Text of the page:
4. I have managed to secure a pair of AR-5's. They were one owner speakers. On initial inspection, they seem to be quite good. The cabinets are very nice, as is the grill cloth. The woofers and mids work, I'm not sure about the tweeters. I need to do the battery check on them. The controls are iffy, no surprise there. The woofer surrounds are completely shot, also no surprise. One has holes in it, the other is solid but very fragile. I'll hook that speaker up and give it an extended listen before I start restoration on it. I ordered and received a refoam kit from Vintage AR. I hooked the "good woofer" AR5 up to my "classic good system" and have listened to it for about an hour with it on the right and one of my AR2ax's on the left. My impressions are what @stupidhead's were in his comparison video. First, the difference in efficiency is huge. Not small! Second, it doesn't sound significantly different from the 2ax. It is leaner and a little cleaner through the mids, the highs I'm not sure, because I'm not convinced the tweeter is working. The woofer sounds exactly like the 2ax. However, there is punchiness through the upper bass that 2ax tends to slur. It's that midrange! Overall, the sound of it is very, very similar to the 2ax. The tonal balance is just about identical. The controls are super dirty, and fooling with them causes distortion and cutouts. I know that midrange is fragile, so I'm not going to mess around any more until I restore the speakers. The other speaker has a bad woofer. I removed it because the surround had holes in it, and I didn't want to do anything other than ensure it worked. The surround easily pealed off, which was good. But, not so good was that the voice coil former has separated from the spider most of the way around. I'm going to have to figure out how to fix that. Both speakers seem to be much newer than my 2ax's. There was a styrofoam gasket behind the woofers in both, and each cabinet had a small serial number/ID tag on the back. There was no obvious sign that they'd previously been repaired, although there was a really sticky substance on the surrounds of the woofers. I don't know if they came that way or they'd been treated later. The grill cloths had been previously removed, and it was done well. Based on that, I tend to think they've been molested some how. I'm going to get started this weekend on the restoration. I've got to get the woofers refoamed. Hopefully I only need to re-glue one voice coil former! I have to figure out how to do that. While they're open, the controls need cleaning and the caps will be replaced (unless they already have been, I don't know yet). The tweeters may have to be sent out for repair, that's undetermined yet. I will keep you all appraised!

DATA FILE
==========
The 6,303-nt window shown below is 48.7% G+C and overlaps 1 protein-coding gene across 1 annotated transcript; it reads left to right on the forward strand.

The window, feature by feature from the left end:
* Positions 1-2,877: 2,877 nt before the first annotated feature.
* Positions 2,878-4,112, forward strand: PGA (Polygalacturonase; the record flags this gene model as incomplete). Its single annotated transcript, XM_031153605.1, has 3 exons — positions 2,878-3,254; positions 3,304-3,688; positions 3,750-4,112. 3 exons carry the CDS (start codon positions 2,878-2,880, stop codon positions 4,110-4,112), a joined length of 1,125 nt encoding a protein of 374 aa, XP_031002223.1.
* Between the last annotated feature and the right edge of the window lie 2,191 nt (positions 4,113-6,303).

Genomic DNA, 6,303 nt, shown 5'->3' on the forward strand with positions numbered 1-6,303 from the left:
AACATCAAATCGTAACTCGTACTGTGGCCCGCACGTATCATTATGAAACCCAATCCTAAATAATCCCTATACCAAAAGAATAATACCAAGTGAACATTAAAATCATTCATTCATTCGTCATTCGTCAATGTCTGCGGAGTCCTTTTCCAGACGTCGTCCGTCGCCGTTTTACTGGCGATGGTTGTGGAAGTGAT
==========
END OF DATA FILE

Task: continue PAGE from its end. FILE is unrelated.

5. Hi all! I am currently restoring a pair of AR-5 speakers and would like to thank all of you for the information you have shared on this site. I have a question regarding the insulation within the units I acquired. Please note the speakers are within 2 serial numbers of each other and date stamp on one woofer is April 4th, 1973. I suspect this speaker is completely original. The other speaker appears to have a replacement woofer with a PN 200004-2, which from my research should be ok. My primary question has to do with the insulation. The one I suspect is original was completely filled with the pieced fiberglass insulation. The unit with the replacement woofer only had insulation behind the woofer and covering the crossover with nothing behind the tweeter and mid-range. Is it possible the unit with replacement woofer requires less insulation or did the individual replacing the woofer skimp on the amount of insulation? I was thinking about adding, in both speakers, fiberglass insulation batting acquired from local department store behind the tweeter/mid-range and the original batting behind the woofers. I would appreciate your thoughts on what I should do for insulation. Thanks in advance!
  6. Boston Acoustics CR 75 vs AR 5 Short version: Above 200hz the BA CR75 is easily the equal of the AR5 in clarity and if you are willing to sit in the small sweet spot it can completely match the AR5 in sound quality above 200hz. This last qualifying statement, re: sweet spot, is also true for the AR2ax, IMO and I'm guessing probably a large number of modern, two way bookshelf speakers as well. Long version: Manufactured in the early 2000s, the BA CR75 is a ported two-way bookshelf speaker with a 6.5 inch woofer and 1” dome tweeter. Crossover point is 2500hz, with frequency response stated at 52-20Khz but no 3db down point specified. Sensitivity is 89db at 1 watt. This comparison with the AR5 is for performance at frequencies above 200hz. In this setup both speakers were sitting adjacent at the same height, connected on a switch as “tops” for a common bass system. The bass performance was identical for both systems and was not a factor in this evaluation. The speakers were volume equalized. They were also frequency balance equalized to as close as convenient but because the CR75s were temporary, I was not willing make larger equalizer adjustments to subdue its extra bit of brightness, in the voice spectrum, to make it exactly match the AR5. Listening distance was 4 to 8 feet. All electronics and source material were identical. Music used was pop/jazz vocals both studio and live and symphony orchestra recordings. On pop and jazz, studio recordings, the sound of the speakers were practically identical after the switch. I forgot which speaker I was hearing more than once. On live recordings at large venues, whether jazz or symphonic, the diffuse and expansive sound of the AR5 sustained a live feel, while the sound field collapsed on the CR75. However, if I chose to find the sweet spot for the CR75, centered about 4ft to 5ft away, the live feel became apparent. This is not a terribly beamy speaker but the listening position for maximum enjoyment is confined to a much smaller area than with an AR5. Caveats: The CR75 is NOT the equal of the AR5 when both speakers are in a stand-alone configuration. The CR75 IMO suffers the same problem as all speakers with 6 inch or smaller woofers. None of them can reproduce wide range music below about 150hz without sounding compressed, whereas the AR5 has zero problems in this area. The CR75 is without attenuation controls and IMO is overly bright in the voice band. You will need an equalizer to tame it. Adams